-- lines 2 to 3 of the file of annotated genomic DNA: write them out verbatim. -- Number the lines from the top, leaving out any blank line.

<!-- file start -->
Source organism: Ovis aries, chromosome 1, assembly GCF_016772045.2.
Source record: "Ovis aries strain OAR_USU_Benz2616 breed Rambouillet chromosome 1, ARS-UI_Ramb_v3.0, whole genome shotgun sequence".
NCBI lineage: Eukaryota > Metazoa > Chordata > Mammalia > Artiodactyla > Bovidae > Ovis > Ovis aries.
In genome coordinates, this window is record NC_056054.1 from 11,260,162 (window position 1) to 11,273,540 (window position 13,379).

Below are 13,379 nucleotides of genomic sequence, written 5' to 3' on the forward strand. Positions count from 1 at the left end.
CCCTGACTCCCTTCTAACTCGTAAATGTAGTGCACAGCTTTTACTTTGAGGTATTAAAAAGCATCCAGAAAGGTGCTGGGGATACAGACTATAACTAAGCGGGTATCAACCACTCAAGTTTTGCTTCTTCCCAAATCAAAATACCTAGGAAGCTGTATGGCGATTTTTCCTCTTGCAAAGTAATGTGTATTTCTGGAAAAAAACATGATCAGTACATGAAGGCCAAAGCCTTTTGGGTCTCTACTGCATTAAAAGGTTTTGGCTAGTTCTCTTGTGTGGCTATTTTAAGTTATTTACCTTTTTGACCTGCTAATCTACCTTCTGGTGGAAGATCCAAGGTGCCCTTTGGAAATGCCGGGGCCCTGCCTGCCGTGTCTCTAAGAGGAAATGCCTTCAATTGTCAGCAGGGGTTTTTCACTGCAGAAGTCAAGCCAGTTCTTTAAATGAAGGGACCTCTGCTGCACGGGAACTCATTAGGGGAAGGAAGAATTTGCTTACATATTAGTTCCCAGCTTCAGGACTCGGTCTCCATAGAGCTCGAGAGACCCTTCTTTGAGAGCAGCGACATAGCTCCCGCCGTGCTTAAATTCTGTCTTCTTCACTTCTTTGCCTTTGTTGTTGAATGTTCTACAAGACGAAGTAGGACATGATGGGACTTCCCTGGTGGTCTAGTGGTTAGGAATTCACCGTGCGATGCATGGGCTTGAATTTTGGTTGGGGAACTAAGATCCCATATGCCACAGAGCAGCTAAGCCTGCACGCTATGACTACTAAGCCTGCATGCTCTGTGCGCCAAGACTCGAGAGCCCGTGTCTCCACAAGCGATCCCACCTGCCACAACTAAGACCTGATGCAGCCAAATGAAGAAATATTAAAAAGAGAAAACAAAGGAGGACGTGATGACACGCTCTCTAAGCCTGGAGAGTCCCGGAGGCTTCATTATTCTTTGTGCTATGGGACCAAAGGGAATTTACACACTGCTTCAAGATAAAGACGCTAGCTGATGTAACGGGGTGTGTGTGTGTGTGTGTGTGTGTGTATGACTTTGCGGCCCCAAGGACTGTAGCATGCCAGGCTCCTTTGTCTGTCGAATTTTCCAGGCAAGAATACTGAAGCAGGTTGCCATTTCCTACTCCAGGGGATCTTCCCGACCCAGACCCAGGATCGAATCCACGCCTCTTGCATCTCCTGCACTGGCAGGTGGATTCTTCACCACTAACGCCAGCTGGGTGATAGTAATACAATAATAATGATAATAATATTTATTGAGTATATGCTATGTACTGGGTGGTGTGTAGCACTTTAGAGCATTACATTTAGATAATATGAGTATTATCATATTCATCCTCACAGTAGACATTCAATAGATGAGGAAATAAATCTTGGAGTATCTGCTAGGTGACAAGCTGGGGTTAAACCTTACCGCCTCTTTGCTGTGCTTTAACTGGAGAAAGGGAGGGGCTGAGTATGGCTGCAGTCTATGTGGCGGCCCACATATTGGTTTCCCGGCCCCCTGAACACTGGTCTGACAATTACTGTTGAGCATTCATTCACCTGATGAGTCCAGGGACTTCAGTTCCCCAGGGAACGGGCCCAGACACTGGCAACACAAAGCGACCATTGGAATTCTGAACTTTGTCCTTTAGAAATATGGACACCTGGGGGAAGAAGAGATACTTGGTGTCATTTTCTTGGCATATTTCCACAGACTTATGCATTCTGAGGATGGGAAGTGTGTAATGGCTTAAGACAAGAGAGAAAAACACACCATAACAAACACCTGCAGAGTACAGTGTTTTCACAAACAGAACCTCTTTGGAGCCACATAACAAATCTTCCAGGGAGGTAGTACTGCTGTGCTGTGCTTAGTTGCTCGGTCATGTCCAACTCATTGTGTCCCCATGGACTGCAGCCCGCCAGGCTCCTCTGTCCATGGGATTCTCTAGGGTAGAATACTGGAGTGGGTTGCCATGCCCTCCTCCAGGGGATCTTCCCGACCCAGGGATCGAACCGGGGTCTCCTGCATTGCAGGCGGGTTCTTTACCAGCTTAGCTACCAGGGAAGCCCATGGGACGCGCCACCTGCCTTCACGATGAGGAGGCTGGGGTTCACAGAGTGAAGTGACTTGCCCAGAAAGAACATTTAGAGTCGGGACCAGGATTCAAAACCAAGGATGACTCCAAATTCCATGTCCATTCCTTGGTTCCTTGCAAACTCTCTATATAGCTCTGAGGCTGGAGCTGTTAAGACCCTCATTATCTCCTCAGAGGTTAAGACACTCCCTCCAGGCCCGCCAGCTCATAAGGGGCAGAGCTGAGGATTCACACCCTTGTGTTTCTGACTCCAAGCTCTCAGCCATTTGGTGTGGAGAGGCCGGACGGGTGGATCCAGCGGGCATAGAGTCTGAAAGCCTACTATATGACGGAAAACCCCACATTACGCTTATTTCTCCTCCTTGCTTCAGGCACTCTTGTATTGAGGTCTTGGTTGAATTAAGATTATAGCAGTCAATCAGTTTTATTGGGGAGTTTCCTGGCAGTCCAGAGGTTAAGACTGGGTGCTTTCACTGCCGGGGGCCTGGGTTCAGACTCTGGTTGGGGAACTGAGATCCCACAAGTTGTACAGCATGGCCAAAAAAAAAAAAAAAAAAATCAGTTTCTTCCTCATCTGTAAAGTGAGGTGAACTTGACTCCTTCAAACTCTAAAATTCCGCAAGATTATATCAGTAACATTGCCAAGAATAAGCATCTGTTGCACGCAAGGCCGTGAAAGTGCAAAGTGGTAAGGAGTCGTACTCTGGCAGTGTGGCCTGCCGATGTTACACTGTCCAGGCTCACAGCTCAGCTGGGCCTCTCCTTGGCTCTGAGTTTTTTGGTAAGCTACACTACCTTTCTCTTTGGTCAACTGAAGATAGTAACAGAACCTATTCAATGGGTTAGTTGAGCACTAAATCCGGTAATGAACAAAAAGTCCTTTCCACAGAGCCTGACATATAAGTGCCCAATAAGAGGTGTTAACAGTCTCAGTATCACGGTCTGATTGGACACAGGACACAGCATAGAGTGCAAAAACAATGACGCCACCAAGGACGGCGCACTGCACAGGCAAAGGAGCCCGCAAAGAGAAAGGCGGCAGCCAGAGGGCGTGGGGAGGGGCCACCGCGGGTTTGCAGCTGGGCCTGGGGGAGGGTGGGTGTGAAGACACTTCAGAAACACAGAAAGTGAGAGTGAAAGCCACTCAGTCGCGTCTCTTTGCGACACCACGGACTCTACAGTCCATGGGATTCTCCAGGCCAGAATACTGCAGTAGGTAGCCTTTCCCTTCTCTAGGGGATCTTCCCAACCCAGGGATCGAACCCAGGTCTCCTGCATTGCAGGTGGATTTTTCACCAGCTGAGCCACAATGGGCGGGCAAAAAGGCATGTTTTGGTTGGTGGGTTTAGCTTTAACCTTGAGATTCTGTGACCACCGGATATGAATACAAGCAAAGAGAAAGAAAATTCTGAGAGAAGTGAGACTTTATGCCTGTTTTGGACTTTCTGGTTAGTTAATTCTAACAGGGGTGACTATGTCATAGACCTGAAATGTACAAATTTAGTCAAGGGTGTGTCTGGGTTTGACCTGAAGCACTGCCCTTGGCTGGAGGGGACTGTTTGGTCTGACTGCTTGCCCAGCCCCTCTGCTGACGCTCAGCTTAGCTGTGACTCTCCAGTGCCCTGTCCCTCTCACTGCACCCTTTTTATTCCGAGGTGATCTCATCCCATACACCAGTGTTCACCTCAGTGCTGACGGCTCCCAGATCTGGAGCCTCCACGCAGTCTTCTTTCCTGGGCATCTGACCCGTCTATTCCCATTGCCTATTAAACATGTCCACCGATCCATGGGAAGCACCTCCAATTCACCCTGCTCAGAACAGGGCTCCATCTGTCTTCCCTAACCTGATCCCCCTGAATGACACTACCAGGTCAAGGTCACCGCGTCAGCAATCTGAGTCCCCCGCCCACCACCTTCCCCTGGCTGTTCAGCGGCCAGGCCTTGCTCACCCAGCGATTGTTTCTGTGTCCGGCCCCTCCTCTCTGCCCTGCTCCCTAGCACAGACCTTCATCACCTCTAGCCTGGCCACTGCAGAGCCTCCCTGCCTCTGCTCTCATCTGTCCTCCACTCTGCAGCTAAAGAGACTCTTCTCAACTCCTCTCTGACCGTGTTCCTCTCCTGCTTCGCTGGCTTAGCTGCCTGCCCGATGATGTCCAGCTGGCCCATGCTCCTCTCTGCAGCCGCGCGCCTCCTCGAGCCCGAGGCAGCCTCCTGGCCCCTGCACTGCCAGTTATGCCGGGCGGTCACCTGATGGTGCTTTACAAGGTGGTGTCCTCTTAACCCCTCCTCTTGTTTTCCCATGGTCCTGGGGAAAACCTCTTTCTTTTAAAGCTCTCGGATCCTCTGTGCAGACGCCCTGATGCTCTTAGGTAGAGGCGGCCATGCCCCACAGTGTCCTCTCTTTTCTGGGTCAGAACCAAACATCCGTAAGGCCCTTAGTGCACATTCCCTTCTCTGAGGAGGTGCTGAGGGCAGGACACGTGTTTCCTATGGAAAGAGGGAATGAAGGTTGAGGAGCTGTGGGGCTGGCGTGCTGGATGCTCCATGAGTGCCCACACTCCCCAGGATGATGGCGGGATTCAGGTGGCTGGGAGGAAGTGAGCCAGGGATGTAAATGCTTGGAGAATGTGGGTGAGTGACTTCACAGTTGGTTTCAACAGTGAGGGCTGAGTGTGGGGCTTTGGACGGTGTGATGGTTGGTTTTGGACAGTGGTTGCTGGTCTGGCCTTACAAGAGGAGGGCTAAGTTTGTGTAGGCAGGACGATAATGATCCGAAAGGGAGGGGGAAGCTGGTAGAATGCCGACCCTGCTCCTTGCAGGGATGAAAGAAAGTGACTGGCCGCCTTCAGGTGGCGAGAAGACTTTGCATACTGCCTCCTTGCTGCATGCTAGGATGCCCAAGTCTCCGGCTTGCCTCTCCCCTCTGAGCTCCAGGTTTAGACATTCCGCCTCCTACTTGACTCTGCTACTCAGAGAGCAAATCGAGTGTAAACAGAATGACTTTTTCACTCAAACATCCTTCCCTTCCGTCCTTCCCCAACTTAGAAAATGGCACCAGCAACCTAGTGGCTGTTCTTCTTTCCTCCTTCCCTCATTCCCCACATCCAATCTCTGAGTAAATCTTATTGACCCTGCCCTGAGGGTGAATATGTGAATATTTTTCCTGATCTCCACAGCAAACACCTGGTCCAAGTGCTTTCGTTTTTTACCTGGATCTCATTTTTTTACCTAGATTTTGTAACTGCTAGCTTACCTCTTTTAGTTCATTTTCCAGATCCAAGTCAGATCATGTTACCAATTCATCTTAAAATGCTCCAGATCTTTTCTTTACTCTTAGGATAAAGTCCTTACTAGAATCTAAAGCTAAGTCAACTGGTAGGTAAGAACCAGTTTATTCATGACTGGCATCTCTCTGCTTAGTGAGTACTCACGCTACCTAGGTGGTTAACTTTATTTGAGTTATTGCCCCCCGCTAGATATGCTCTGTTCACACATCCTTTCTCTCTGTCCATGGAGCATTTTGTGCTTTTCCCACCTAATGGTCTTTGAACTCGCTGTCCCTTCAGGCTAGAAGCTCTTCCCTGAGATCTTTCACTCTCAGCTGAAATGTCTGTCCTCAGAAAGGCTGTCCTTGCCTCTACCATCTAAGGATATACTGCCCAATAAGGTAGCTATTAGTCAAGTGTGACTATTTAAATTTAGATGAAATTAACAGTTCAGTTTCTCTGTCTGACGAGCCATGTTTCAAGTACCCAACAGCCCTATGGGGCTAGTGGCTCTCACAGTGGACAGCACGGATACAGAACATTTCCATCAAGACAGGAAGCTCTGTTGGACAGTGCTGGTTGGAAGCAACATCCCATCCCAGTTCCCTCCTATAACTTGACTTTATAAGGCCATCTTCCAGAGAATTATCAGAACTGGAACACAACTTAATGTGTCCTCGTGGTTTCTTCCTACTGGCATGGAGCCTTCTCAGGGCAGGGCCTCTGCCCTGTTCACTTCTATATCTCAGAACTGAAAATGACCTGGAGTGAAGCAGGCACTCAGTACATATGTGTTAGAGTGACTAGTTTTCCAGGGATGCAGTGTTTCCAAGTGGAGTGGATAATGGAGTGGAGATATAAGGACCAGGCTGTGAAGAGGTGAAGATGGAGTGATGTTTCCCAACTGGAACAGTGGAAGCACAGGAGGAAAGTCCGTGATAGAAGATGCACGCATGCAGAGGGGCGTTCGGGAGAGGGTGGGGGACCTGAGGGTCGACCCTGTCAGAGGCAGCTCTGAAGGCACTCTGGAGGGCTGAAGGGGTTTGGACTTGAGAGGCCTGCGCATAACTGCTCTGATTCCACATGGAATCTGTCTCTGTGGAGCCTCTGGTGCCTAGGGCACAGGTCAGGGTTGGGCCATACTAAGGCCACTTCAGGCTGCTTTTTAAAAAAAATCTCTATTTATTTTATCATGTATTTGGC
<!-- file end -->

Source record: "Ovis aries strain OAR_USU_Benz2616 breed Rambouillet chromosome 1, ARS-UI_Ramb_v3.0, whole genome shotgun sequence".
NCBI lineage: Eukaryota > Metazoa > Chordata > Mammalia > Artiodactyla > Bovidae > Ovis > Ovis aries.